Selective protection


In plain terms equal protection under the law means what’s good for the goose is good for the gander.

A black female poll worker in Cleveland bragged that not only did she vote two times for Obama this past election but four of her visiting friends who weren’t even registered were marched to her polling station and voted as well.

She was not prosecuted by Attorney General Eric Holder and the Justice Department for two reasons. First she and her friends were black and secondly they all voted for Obama.

Their actions deprived responsible citizens equal protection under the law. Well intentioned people who invest in businesses, stocks and bonds expect our government to enforce laws designed to protect them against fraudulent schemes.

John Corzine, a former governor of New Jersey and a former senator from that state, headed up a Ponzi scheme that stole over a billion dollars from the investors and he says he doesn’t know where the money went. At the same time a shoplifter who happens to be from the same town as Corzine was sentenced to six months in jail.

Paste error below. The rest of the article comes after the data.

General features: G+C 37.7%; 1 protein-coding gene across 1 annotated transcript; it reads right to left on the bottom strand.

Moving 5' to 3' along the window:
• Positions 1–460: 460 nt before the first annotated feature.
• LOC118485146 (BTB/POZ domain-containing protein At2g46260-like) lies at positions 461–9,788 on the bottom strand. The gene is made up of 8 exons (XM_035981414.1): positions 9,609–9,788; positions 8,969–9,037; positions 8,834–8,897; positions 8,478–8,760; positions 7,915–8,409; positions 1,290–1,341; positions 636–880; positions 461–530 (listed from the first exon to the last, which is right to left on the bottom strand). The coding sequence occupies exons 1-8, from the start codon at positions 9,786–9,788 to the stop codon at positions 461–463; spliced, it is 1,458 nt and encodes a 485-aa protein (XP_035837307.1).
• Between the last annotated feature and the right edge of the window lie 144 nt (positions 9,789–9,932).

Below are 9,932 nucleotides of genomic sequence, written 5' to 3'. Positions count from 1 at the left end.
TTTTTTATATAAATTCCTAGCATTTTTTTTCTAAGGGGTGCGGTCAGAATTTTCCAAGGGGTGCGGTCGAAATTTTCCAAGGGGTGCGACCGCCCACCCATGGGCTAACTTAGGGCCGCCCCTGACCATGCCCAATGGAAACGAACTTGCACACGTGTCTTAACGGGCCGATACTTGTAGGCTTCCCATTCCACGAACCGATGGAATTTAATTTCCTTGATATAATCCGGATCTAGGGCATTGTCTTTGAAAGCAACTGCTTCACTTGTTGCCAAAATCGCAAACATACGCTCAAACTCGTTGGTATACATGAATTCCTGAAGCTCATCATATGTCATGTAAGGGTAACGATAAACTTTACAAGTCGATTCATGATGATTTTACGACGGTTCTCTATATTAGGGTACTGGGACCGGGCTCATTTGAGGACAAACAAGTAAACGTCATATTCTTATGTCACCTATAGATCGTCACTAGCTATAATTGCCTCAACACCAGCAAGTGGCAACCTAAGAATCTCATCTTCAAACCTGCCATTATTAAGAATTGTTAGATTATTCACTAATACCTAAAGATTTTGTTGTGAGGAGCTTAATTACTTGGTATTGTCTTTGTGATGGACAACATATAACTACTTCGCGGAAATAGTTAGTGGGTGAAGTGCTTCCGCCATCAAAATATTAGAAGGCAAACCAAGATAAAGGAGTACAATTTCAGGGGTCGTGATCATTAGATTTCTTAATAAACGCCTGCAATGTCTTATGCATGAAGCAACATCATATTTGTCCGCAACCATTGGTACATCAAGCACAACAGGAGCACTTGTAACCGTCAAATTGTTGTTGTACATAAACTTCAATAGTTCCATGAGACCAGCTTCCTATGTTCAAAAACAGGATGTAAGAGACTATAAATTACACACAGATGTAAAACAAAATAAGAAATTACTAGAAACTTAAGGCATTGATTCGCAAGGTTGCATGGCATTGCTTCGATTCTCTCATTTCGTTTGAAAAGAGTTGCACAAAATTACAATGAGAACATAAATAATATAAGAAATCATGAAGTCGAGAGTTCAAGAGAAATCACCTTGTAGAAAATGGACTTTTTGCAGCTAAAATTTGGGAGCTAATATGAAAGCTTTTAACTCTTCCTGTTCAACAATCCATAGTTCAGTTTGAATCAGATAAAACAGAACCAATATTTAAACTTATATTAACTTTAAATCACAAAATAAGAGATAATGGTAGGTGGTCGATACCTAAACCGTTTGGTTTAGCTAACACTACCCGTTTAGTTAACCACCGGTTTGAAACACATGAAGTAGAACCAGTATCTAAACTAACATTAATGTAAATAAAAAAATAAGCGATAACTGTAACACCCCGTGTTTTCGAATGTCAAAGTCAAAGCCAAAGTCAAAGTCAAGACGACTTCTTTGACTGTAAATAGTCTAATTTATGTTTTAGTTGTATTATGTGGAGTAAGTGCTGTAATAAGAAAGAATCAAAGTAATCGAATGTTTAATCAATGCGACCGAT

It’s like an old English adage, “The law deals severely with the fellow who steals the goose from the common but let’s go the greater felon who steals the common from the goose.”

Of course most of us know that the ultra liberal Corzine was a big Obama supporter and contributed thousands of dollars to his campaign and that explains his freedom from prosecution.

When certain unions, public employees, members of the House and the Senate are exempted from the Affordable Care Act it deprives us of equal protection under the law. When conservative business owners are targeted by OSHA, the EPA, the IRS, and the FDA from selective prosecution they are punished for their political views and denied equal protection as well. When a government practices selective application of the law and selective prosecution it is nothing less than tyrannical.

Where’s the outrage?

Lloyd Berresford